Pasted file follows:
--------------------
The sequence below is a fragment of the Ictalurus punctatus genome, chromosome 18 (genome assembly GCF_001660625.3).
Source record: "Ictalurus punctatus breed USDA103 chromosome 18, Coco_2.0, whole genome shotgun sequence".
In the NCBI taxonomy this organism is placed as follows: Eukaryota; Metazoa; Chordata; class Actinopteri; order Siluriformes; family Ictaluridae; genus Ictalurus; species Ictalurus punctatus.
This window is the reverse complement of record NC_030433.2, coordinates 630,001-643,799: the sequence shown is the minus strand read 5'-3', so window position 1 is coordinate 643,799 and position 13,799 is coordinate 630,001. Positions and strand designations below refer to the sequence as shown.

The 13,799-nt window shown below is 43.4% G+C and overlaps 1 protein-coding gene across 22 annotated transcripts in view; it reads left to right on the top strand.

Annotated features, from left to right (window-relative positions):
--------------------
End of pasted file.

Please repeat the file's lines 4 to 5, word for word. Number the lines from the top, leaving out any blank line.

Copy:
This window is the reverse complement of record NC_030433.2, coordinates 630,001-643,799: the sequence shown is the minus strand read 5'-3', so window position 1 is coordinate 643,799 and position 13,799 is coordinate 630,001. Positions and strand designations below refer to the sequence as shown.

The 13,799-nt window shown below is 43.4% G+C and overlaps 1 protein-coding gene across 22 annotated transcripts in view; it reads left to right on the top strand.